Today, we chat about getting into writing with Rhiannon Ellis, author of the upcoming novel Bonded in Brazil.
How did you get into writing?Rhiannon Ellis is looking forward to her first novel's release in March 2011. She lives in Wisconsin with her husband and their two children. She is also the proud stepmom of a preteen. When Rhiannon isn't writing, cleaning house or chasing her kids around, she can most often be found curled up with her e-reader, taking pleasure in one of the many genres she loves. She and her husband enjoy visiting casinos, are avid followers of politics, and are devoted fans of Wisconsin's basketball team--the Milwaukee Bucks. You can visit her at her blog, and we look forward to seeing Rhiannon again here as her release date draws nearer!
I remember it clearly. The moment I knew I wanted to write was in the third grade. All students had to write a poem using their full names. No easy task when your name is Rhiannon Virginia Hill. I scribbled something down in about five minutes and forgot about it until I heard my name over the loudspeaker a few weeks later. My poem had won second place! I've wanted to be a writer ever since. At the time, I think it was the recognition and the feeling that I was good at something that sparked my interest. This is one of the reasons I know how important it is that we impact our children early and encourage their passions.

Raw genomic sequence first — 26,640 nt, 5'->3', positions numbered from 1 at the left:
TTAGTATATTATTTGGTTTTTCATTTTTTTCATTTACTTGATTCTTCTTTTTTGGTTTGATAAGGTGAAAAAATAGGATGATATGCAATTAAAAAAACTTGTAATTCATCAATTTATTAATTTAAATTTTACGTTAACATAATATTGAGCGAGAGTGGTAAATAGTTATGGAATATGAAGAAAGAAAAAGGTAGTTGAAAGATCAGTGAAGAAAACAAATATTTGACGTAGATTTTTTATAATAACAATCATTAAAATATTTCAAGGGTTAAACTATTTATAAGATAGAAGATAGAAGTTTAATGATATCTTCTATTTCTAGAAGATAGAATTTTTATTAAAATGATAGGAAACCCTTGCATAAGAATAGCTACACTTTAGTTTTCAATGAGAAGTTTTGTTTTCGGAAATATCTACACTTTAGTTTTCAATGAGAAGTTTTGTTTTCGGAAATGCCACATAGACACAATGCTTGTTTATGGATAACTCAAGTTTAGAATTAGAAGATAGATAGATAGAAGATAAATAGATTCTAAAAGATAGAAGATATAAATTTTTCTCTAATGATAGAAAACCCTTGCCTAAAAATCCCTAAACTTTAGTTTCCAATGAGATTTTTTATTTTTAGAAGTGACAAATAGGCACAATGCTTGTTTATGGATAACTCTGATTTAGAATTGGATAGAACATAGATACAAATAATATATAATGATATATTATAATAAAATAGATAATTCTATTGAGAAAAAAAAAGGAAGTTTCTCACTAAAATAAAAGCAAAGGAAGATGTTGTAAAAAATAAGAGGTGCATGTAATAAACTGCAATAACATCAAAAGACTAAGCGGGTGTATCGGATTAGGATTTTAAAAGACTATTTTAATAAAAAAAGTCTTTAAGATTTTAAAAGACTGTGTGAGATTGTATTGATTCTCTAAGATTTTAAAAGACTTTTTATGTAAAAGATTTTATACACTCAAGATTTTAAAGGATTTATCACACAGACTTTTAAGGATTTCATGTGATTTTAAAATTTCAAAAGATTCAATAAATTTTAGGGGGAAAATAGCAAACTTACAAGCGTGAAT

When did you decide to make the move to "published"?
I've always had a knack for bad timing. I decided to get serious about writing and seek publication two years ago--I had a two year old and a six month old at the time! Yikes! Needless to say, laundry was neglected for the two months it took me to pen my first novel. I got an offer from an agent six months later and accepted representation from Dawn Dowdle of the Blue Ridge Literary Agency. She was new to the literary agent scene and took a chance on little ole me.
How did you find the experience of seeking a publisher?
There have been ups and downs, but I wouldn't trade a single second of it. Even the rejections reminded me that I was a part of something very special. The hardest part for me has been the feedback that comes along with those Rs. They can be all across the board and very confusing! One editor will love the prose but feel disconnected from the characters. Another publisher will love the characters but feel the pacing was slow. One publishing house pushes the manuscript all the way to the acquisitions department, while another will turn their nose up at the first three chapters. I had to keep in mind what a subjective business this is and keep going.
What did it feel like when the acceptance notice came?
My first book was never offered a contract, but my second, Bonded In Brazil, was picked up by Camel Press last month. Virtually all contact nowadays is done via email. So, when my agent emailed me one night around 10pm and asked when would be a good time to call, I KNEW! I couldn't sleep, felt like puking the next morning, paced around like a mad woman until the phone finally rang. I was a mess! Of course that all faded and turned to relief and excitement.
Do you have any advice for other writers?
Yes, and it's very simple: Read often, write often. Always be improving. Don't give up.